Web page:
Keeping with the trend of muted horror offerings, Enys Men is an understated folk film that takes place off the English coast. Set in the days preceding May Day on an uninhabited Cornish island in 1973, it follows the experiences of a wildlife volunteer – simply called The Volunteer (Mary Woodvine)– as she explores and tracks the growth of wildflowers. While it sounds rather quaint, this dreamy feature from Mark Jenkin (who crafted 2019's Bait)  is anything but. Shot on 16mm as an attempt at capturing its epoch, perhaps, the film mesmerizes more than it shocks. When The Volunteer makes a sudden discovery, all bets are off between what is real and what is imaginary.

Cocaine Bear

When: August 15

Where to stream it: Prime Video

Of course, you might prefer an animal attack horror. Cocaine Bear is a B-movie that delivers exactly what you'd expect from its title. This surprisingly gory flick is loosely based on the true story of a bear that happens upon a stash of dumped cocaine in the woods and proceeds to ingest it. Everything else outside of that framework is pure fiction and Elizabeth Banks directs the hell out of it. Several story threads following an ensemble of kids, park rangers, drug runners, and cops all pull together in the Georgia forest. Alas, as the titular beast gets more coked-up, it takes its rage out on whomever crosses its path. One particularly inspired setpiece involves the bear attacking a moving ambulance that winds up with someone's cheek shredded against the tarmac. Pure Friday night fuel.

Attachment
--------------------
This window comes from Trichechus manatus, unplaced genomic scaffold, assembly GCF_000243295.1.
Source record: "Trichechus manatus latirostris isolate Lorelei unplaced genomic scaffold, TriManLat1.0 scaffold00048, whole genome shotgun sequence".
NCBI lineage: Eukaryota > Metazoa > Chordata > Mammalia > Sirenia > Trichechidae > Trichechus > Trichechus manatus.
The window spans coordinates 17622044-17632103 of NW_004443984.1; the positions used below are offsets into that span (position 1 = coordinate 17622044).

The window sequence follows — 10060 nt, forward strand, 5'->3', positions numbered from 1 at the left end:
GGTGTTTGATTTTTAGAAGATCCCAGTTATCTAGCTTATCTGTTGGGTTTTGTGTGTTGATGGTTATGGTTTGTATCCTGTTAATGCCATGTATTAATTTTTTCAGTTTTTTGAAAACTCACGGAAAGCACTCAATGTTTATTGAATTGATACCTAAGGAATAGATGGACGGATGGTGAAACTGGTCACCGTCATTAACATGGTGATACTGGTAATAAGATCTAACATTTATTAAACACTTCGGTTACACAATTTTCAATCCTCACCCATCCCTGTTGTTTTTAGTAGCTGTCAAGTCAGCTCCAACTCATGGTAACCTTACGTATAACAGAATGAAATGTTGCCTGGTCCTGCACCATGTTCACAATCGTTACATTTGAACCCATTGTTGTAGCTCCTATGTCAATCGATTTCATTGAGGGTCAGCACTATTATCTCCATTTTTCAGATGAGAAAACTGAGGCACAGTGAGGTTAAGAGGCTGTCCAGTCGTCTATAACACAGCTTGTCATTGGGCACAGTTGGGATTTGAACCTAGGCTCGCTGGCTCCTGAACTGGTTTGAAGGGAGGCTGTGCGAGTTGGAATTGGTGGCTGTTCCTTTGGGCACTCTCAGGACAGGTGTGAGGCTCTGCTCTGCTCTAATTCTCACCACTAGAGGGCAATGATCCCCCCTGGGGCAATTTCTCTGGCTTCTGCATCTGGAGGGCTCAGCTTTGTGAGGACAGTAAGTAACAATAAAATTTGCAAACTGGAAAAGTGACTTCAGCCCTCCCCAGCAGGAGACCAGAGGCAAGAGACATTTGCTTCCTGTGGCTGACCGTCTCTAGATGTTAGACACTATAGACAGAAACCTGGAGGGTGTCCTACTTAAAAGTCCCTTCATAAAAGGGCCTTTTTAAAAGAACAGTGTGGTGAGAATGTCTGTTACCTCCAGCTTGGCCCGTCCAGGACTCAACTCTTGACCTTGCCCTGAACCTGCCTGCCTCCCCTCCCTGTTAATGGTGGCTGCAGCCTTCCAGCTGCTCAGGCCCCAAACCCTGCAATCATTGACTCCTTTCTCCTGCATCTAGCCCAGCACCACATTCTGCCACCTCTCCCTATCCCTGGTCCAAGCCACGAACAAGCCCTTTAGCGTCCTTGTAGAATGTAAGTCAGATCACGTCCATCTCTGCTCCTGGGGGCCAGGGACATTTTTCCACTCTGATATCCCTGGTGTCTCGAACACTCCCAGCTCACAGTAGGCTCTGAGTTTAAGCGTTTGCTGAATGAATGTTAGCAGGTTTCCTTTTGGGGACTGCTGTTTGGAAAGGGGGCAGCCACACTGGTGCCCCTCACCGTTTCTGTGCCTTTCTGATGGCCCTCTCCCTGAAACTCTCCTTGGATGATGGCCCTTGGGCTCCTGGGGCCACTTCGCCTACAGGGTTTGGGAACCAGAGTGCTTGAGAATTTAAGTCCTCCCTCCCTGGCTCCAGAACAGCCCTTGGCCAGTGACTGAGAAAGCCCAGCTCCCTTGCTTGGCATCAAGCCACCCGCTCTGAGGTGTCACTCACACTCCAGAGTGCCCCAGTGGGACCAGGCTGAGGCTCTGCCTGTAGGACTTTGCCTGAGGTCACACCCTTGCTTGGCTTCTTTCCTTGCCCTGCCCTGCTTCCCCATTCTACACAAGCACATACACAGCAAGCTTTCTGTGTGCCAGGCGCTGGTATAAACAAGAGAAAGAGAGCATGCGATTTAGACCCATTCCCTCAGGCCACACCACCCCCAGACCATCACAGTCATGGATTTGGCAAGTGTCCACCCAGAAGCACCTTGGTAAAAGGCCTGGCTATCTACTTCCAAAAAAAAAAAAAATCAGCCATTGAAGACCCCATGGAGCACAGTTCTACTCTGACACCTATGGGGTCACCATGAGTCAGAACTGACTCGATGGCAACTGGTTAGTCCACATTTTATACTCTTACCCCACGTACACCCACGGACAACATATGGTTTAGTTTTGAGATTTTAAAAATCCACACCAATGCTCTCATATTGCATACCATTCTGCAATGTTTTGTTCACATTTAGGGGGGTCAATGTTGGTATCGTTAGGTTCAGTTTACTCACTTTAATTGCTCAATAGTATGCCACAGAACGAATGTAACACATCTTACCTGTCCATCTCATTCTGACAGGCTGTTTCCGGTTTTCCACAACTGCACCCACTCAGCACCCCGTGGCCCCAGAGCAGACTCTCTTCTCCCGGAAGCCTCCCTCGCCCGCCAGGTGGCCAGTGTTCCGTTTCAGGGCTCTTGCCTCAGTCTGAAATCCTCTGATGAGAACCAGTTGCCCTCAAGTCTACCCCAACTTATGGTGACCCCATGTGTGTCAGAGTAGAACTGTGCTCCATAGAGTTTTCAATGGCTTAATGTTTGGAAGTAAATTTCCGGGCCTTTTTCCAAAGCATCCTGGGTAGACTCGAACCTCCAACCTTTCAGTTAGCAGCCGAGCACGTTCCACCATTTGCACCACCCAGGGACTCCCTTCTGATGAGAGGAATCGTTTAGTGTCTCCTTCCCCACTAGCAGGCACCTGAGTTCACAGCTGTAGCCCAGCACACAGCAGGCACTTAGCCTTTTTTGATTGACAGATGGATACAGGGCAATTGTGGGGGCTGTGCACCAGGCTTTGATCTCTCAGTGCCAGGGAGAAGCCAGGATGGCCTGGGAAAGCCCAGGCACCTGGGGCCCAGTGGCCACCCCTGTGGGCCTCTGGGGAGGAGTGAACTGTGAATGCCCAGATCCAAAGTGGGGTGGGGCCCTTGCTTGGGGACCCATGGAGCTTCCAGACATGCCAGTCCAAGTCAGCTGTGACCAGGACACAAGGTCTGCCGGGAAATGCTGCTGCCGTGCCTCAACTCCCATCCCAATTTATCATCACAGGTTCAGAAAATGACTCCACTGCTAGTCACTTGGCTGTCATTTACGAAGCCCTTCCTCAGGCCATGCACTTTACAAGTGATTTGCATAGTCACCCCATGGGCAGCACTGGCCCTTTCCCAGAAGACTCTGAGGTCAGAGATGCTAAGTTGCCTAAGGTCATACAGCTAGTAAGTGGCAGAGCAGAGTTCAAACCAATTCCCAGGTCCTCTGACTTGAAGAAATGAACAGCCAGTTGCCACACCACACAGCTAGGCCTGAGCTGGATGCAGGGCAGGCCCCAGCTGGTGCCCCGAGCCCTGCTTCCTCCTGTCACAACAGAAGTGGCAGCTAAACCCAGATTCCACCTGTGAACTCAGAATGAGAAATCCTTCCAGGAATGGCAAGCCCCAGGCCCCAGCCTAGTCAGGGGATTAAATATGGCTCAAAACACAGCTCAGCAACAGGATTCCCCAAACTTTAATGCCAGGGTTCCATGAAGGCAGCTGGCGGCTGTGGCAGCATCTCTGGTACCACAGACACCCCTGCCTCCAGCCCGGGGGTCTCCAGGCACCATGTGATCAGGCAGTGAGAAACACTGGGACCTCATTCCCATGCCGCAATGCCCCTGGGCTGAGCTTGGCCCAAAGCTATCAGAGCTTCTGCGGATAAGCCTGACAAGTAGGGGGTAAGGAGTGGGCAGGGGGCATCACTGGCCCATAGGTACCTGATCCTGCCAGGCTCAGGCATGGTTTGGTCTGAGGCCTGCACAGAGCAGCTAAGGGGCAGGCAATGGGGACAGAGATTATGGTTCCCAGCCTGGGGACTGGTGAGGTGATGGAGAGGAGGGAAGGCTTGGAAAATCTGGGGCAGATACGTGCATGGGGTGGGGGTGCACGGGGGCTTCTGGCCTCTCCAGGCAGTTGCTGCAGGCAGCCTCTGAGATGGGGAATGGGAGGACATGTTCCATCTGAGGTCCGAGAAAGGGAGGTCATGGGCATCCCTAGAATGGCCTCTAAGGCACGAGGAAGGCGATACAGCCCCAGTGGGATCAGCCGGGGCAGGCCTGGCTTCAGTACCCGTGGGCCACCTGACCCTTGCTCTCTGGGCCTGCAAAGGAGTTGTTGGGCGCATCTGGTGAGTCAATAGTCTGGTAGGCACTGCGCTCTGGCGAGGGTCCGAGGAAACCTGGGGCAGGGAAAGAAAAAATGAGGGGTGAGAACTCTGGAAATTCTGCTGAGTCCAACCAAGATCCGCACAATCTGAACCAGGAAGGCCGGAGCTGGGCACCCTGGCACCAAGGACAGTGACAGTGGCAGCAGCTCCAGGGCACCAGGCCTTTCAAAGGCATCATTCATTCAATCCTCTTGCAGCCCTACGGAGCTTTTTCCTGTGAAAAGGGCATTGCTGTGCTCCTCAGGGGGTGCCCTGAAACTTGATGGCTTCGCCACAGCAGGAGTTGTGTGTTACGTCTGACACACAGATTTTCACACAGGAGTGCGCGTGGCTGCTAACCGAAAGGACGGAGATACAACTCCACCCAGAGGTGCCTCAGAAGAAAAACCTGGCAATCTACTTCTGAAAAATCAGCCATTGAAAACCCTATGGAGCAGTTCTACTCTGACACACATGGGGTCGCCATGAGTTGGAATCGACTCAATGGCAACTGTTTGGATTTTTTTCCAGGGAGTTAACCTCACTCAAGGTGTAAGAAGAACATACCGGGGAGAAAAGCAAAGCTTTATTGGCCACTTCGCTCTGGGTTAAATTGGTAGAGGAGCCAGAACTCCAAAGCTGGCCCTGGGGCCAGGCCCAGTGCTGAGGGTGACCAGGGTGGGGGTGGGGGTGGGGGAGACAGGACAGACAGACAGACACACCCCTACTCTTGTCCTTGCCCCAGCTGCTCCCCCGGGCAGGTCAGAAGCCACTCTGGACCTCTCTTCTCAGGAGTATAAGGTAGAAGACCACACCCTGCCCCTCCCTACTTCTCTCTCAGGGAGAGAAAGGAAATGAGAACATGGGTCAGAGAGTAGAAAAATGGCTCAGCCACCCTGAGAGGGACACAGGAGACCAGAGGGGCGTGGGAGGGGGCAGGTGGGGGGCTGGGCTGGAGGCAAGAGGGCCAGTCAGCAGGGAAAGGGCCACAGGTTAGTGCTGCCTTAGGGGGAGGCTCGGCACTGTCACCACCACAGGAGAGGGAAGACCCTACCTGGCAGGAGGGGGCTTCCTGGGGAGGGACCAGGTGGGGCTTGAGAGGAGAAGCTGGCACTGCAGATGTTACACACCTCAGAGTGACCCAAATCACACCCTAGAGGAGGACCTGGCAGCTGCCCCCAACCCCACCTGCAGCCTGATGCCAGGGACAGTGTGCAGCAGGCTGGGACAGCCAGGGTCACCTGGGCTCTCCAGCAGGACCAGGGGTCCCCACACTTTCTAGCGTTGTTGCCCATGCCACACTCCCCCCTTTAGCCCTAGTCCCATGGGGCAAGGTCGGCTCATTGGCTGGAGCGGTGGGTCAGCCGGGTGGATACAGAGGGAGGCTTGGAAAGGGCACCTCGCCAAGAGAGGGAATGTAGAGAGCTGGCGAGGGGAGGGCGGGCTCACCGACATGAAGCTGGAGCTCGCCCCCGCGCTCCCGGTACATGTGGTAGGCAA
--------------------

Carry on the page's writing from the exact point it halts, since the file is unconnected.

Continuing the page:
Bad Things

When: August 18
Where to stream it: Shudder